When nothing else to engage him, he had his orders to take the mangy dog out for a walk and what a dog! What breed? Just dog the yellow kind. His comrades always spoke of these walks as “two curs out for a constitutional.” But that same dog was Daly’s only friend, and he no doubt enjoyed his society.

Then came the great railroad strike, and the tie-up of the mails. The regiment was ordered out to open up the roads. To everybody’s delight, Buestom remained behind to take care of the post; but a greater delight was when Daly asked to go with his company in the field, for now he would get more than his share of duty to make good the work thrown on his comrades while he was excused from everything. The “non-coms” were “laying for him.”

When it came to choosing tent-mates, Daly was left a widow, for even Rassmussen the Swede “Rouse mit ’em der sweet” the worst reprobate that ever wore a uniform, refused to pair with him; so he hied himself to the nearest escort wagon and slept under it.

They marched past miles of obstructed railroad track to Patterson, where the switches were crammed full of freight cars and “killed” engines. The work of clearing the tracks went on for many days, till finally they were cleared, and a train made up to take the first mail through that had passed since the strike began. Soldiers were everywhere on the tops of cars, on the platforms, inside, on the tender; and riding on the cow-catcher, loaded rifles in hand, were Archie Fettin and “Cougar” Daly.

This heavily guarded train sped on at a lively rate, through tunnels, over cuts and fills, coughing a continuous challenge to the groups of strikers gathered along the way to watch it pass. On it went. The soldier-engineer, taking courage from the docile attitude of the strikers, pulled the throttle wide open, while the soldier-fireman was heaving coal into the fiery furnace, even though the steam was at the time “blowing off.” The giant machine leaped forward like a spurred stallion, easily making fifty miles an hour. Daly and Fettin were holding on like grim Death, for the track was rough and the speed unprecedented for that road a new one.

A bad curve was just ahead, but the speed was not slackened. Like a racing horse on a small track, the engine struck it and leaned toward the inner circle, but an instant later straightened up and flew on its way.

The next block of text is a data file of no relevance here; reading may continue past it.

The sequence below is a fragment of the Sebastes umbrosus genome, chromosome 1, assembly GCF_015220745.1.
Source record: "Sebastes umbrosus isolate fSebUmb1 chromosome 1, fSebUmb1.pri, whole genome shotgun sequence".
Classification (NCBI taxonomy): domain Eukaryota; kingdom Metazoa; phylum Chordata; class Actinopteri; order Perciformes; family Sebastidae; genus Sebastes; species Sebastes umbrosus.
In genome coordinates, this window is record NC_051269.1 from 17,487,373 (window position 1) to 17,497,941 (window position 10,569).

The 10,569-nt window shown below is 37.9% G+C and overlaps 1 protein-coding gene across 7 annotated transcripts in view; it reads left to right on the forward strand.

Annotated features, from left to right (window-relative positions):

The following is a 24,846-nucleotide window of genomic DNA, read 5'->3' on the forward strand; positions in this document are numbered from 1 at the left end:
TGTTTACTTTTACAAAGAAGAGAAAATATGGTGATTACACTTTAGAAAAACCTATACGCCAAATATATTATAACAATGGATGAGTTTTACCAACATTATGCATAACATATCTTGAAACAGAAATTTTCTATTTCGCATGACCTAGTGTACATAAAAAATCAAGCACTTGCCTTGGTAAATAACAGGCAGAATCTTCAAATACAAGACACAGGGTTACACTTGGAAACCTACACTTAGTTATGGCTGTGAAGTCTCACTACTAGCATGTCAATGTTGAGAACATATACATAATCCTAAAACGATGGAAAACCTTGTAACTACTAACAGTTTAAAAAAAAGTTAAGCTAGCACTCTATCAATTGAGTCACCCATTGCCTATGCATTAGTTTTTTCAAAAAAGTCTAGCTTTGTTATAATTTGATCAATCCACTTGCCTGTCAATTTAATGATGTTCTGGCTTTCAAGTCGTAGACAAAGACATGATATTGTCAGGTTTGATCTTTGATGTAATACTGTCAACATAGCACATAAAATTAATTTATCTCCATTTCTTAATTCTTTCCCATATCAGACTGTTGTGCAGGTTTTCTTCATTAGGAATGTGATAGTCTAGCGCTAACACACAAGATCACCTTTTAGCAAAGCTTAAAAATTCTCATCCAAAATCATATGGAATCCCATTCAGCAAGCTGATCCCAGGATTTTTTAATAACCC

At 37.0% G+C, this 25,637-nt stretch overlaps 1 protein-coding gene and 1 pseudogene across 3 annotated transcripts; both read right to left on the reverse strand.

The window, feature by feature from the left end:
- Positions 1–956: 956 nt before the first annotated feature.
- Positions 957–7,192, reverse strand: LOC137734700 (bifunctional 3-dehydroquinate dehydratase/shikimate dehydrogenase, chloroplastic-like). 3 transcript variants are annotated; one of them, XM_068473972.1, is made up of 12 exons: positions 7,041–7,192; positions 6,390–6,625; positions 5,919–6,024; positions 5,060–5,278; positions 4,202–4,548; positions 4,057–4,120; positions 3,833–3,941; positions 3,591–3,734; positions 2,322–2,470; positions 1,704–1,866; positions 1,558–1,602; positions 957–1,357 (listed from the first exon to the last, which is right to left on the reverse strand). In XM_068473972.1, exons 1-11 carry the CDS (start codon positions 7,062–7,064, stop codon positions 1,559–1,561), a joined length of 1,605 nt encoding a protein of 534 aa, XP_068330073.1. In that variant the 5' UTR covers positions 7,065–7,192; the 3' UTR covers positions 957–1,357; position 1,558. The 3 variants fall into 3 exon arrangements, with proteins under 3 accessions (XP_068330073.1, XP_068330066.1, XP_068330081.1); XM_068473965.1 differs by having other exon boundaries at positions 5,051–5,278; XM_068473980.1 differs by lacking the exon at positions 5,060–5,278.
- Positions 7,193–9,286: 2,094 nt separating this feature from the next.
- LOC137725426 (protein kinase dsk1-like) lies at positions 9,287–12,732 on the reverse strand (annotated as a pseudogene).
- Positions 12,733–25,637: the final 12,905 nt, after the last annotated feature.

Just as the curve was turned, a few hundred paces ahead, stood a small group of tramps. Seeing the train, they hastily broke and ran for the timber along the edge of the right-of-way, but not before one of them hurriedly stooped and placed something on the track, A hundred eyes were on him, and as many rifles were instantly raised to fire, but Daly was the first to pull the trigger, and the man fell backward down the enbankment, bearing with him that which he had endeavored to place on the rail.

In firing, Daly was compelled to let go his hold, which kept him on the train, and he lost his balance and fell forward, crushed into an unrecognizable mass beneath the wheels.

The train was stopped, and a hundred aching hearts, which had melted in the presence of death, went tenderly to their duty of gathering up poor Daly’s remains.

The tramp had been shot fairly through the head, and he had died holding in one of his clenched fists a deadly bomb, which, but for the presence of mind and quickness of action of the despised recruit, would have sent every soul on the train into eternity.

The next day the Rocky Mountain Daily Eagle contained this Associated Press report:

“The late Private Daly, of Company E, th Infantry, who was crushed beneath the first train out of Patterson, Mont., while firing at Antonio Bressi, the anarchist, was from New York City, where he has a mother and younger sisters and brothers dependent on him for support. His right name was Leonard Dresel, and the name Daly seems to have been assumed when he entered the Army to conceal his identity. There was no apparent reason for this, as he has an excellent reputation for honesty and industry, and he enlisted in the Regulars because he could obtain no employment elsewhere. He worked for officers of his regiment in order to make additional money that his brothers and sisters might remain in school.

“Antonio Bressi, who died from the deadly aim of Daly, was a noted anarchist leader, prominent in the Coeur d’Alene riots a few years ago, which were so promptly quelled by the th Infantry. It is believed that for this reason he endeavored to blow up the train, for it is known that he is not in sympathy with the striking railroad men.”

A week later Company E was paid, and that night a money order payable to Mrs. Catharine Dresel, No. Baxter Street, New York, for $150, left on the east-bound train.

In the little cemetery at Fort Meredith there is an elaborate granite monument bearing the inscription:

“Private Patrick Daly,
Co. E, th Inf.
He gave his life that others might live.
Erected by his comrades.”